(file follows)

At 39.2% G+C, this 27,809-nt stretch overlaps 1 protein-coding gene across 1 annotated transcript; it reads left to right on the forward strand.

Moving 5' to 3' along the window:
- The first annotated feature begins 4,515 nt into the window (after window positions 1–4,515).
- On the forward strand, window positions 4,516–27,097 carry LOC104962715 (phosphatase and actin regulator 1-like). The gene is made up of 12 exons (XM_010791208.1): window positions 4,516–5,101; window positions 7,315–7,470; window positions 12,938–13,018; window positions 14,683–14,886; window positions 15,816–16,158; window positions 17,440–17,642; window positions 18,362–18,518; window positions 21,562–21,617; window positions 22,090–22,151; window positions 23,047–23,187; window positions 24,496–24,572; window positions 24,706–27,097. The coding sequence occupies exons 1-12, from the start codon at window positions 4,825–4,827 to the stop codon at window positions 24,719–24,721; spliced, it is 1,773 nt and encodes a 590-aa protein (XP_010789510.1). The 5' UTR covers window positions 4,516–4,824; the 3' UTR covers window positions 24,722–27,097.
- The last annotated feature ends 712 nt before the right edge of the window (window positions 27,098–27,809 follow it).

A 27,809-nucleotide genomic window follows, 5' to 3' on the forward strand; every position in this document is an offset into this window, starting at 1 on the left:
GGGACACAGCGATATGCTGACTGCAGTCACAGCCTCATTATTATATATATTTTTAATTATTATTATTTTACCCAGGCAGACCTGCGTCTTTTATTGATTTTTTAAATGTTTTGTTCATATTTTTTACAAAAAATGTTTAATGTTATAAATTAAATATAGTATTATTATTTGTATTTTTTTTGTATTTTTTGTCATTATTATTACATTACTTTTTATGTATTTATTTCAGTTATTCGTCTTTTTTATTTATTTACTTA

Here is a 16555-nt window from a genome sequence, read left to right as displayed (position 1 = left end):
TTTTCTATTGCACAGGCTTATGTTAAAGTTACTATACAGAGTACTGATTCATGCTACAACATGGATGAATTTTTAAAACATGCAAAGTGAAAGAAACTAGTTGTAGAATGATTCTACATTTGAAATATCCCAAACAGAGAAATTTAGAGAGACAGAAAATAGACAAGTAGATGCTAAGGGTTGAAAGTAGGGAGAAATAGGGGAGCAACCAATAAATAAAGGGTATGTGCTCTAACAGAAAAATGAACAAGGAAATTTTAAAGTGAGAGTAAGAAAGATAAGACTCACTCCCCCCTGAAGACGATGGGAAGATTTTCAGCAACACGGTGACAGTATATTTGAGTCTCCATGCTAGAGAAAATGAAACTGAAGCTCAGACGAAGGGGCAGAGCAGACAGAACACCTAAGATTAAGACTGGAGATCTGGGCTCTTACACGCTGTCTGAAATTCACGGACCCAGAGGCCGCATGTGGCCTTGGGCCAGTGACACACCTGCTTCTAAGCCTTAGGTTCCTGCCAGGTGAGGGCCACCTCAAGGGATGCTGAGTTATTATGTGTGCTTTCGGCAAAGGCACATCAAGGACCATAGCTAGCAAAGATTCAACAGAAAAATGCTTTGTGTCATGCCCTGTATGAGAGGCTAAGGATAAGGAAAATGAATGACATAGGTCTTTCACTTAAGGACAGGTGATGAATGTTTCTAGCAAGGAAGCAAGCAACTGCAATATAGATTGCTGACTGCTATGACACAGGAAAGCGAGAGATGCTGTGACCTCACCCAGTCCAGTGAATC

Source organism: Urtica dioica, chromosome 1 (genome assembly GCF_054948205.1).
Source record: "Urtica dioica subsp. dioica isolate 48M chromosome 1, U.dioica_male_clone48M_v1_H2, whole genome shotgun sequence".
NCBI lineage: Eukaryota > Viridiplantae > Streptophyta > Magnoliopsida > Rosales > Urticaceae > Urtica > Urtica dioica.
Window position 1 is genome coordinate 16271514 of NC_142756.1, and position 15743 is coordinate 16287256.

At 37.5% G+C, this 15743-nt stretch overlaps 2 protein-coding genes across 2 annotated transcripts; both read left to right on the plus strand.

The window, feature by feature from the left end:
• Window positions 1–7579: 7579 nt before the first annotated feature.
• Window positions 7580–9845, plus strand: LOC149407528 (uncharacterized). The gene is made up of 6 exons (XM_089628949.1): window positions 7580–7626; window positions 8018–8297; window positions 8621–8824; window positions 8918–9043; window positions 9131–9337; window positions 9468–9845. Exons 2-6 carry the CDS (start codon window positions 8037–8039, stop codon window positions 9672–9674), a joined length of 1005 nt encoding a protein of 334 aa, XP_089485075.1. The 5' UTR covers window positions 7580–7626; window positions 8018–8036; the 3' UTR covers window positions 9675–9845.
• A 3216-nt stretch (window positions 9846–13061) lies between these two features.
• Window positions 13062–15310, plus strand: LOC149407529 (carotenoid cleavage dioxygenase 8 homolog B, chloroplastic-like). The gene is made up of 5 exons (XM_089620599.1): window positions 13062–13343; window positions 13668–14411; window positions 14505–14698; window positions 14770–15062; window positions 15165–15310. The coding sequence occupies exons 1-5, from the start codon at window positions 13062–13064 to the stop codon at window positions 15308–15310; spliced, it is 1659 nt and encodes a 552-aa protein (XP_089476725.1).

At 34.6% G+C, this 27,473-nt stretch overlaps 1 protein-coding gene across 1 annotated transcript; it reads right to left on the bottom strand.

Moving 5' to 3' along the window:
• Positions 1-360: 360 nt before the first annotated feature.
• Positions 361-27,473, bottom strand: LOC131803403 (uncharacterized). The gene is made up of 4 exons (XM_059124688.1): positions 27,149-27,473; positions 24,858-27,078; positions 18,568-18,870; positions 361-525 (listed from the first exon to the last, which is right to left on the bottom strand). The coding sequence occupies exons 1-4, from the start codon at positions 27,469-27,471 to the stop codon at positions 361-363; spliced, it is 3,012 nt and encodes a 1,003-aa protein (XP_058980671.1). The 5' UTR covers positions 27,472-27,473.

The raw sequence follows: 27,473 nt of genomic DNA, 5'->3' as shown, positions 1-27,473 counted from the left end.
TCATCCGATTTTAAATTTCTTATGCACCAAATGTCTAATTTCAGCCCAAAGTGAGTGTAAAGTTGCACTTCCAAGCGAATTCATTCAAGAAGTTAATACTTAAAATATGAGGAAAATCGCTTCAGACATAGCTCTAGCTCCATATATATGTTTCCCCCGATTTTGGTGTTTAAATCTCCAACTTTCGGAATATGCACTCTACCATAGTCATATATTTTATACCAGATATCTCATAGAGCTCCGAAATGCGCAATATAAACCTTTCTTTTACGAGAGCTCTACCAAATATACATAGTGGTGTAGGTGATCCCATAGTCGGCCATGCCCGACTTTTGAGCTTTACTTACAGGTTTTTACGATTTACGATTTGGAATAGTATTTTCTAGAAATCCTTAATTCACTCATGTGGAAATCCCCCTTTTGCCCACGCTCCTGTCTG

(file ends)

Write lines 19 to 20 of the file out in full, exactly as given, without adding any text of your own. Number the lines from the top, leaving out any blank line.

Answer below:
• Window positions 13062–15310, plus strand: LOC149407529 (carotenoid cleavage dioxygenase 8 homolog B, chloroplastic-like). The gene is made up of 5 exons (XM_089620599.1): window positions 13062–13343; window positions 13668–14411; window positions 14505–14698; window positions 14770–15062; window positions 15165–15310. The coding sequence occupies exons 1-5, from the start codon at window positions 13062–13064 to the stop codon at window positions 15308–15310; spliced, it is 1659 nt and encodes a 552-aa protein (XP_089476725.1).

At 34.6% G+C, this 27,473-nt stretch overlaps 1 protein-coding gene across 1 annotated transcript; it reads right to left on the bottom strand.